Just because the holidays are over doesn't mean you've given up baking or that you've stopped craving nutmeg. Probably quite the opposite: You're having gingerbread dreams, even if they're hampered by your New Year's diet. So take advantage of the fact that you've restocked your spice cabinet — another very good New Year's resolution — and explore the sweet, warm and slightly peppery flavor of fresh nutmeg.
The key to getting the best perfume and piquancy from nutmeg is to grate the whole nut-shaped spice yourself, freshly and as you need it. This is an easy task, as you can use the same rasp grater that you use for citrus — or that cute vintage nutmeg grater salvaged from your grandmother's kitchen. Simply grate the stuff onto a piece of waxed paper for easy measuring and cleanup.
We all learn the importance of the spice trade in grade school, but few of us ever really consider nutmeg's dramatic provenance. Native to the tiny and remote Banda Islands in eastern Indonesia, nutmeg was first introduced to the Romans by Asian and Arab traders. Prized as a flavor-all, nutmeg's popularity grew into a craze by the Middle Ages, with the spice being touted as a preservative, cure-all, even an aphrodisiac (a handy reminder that Valentine's Day is coming up). It was even believed that a dose of nutmeg could ward off the plague.
Nutmeg was so lucrative that Europeans fought for market dominance for hundreds of years. In the early 1600s, the Dutch controlled the trade of nutmeg by capturing all but one of the Banda Islands. The venture was so profitable that in 1667 the Dutch swapped New Amsterdam (today's Manhattan) to the English for the tiny Banda island of Run to secure the nutmeg monopoly. The Dutch controlled the nutmeg islands until seedlings were eventually smuggled from the islands in the 19th century.
Similar in size and color to an apricot, nutmeg has a golden fleshy layer that splits to reveal a dark seed covered in a glossy red web. The pungent webbing is mace, nutmeg's harsher sister. (Mace, when first exposed to the air, smells remarkably like a just-popped can of Coke.) The nutmeg proper is encased in a thin, hard shell. Nutmeg and mace are dried before market and the fleshy outer layer can be made into jam or candy.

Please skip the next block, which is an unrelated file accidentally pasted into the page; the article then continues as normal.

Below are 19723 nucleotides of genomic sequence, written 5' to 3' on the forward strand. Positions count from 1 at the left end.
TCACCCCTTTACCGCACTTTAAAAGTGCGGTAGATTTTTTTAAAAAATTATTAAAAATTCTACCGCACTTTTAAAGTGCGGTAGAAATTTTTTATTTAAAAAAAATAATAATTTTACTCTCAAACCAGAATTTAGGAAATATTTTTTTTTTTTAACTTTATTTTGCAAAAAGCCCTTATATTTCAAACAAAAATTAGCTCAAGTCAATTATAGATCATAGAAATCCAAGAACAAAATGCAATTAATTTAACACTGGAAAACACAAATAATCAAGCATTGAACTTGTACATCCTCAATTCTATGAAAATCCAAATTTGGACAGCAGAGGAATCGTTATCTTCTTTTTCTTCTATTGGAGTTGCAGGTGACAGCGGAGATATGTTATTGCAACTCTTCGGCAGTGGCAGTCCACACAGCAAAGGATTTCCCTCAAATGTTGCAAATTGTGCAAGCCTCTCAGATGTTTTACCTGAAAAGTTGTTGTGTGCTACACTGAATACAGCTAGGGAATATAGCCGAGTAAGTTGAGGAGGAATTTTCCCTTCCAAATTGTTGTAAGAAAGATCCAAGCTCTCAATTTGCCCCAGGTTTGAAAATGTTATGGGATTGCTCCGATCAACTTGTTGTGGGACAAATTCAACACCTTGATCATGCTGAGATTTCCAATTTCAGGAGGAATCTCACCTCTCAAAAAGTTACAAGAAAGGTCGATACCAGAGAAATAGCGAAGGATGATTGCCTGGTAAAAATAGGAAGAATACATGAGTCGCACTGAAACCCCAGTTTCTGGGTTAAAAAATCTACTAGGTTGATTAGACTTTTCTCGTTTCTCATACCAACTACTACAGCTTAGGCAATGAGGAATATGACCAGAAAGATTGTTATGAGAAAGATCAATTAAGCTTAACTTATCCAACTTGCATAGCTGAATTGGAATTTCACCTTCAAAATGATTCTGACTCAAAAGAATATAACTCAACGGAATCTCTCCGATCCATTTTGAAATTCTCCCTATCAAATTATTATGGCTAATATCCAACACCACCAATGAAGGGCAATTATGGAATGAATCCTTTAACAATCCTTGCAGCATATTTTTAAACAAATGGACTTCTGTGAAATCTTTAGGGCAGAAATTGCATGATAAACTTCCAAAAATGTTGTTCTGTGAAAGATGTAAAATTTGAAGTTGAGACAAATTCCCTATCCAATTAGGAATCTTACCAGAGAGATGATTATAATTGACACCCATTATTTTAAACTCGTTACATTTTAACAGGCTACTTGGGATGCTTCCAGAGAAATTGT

Most people taste nutmeg in baked goods, where it's usually overshadowed by spices such as cinnamon, ginger and clove. Instead, try a molasses cookie seasoned only with nutmeg. Studded with tender dried pears and toasted walnuts, the chewy treat is a spice cookie lover's dream.
Savory dishes seasoned with nutmeg tend to the old-fashioned: forcemeats, haggis, béchamel-coated vegetables and piped Duchess potatoes. A parsnip gratin plays off the idea of an old-school, white sauce-soaked casserole with a far less heavy hand: light cream and broth, just the right amount of Parmesan, a scattering of chard and a generous grating of nutmeg dress up the root vegetable. Pair the gratin with a roast chicken or pan-fried trout for a lovely winter dinner.
Or expand your repertoire of vegetarian entrees with a fragrant curry-like stew. Taking culinary cues from nutmeg's islands of origin, winter squash is braised in coconut milk scented with Indonesian aromatics and cracked whole nutmegs. A traditional stew from the Banda Islands would feature chunks of fresh local tuna — and you can find such recipes in James Oseland's excellent cookbook "Cradle of Flavor." It's a safe bet that winter squash isn't available in the Bandas, but this warm and richly flavored dish is a pretty terrific option for winter in Southern California.
Today, nutmeg grows in the Caribbean, Malaysia and India. It's reasonably priced and widely available. And although that nutmeg-dusted holiday eggnog may be a distant memory, there's no reason to forget the flavor of this lovely and storied spice.
Jeanne Kelley is a Los Angeles cook and cookbook author who also writes at www.jeannekelleykitchen.com.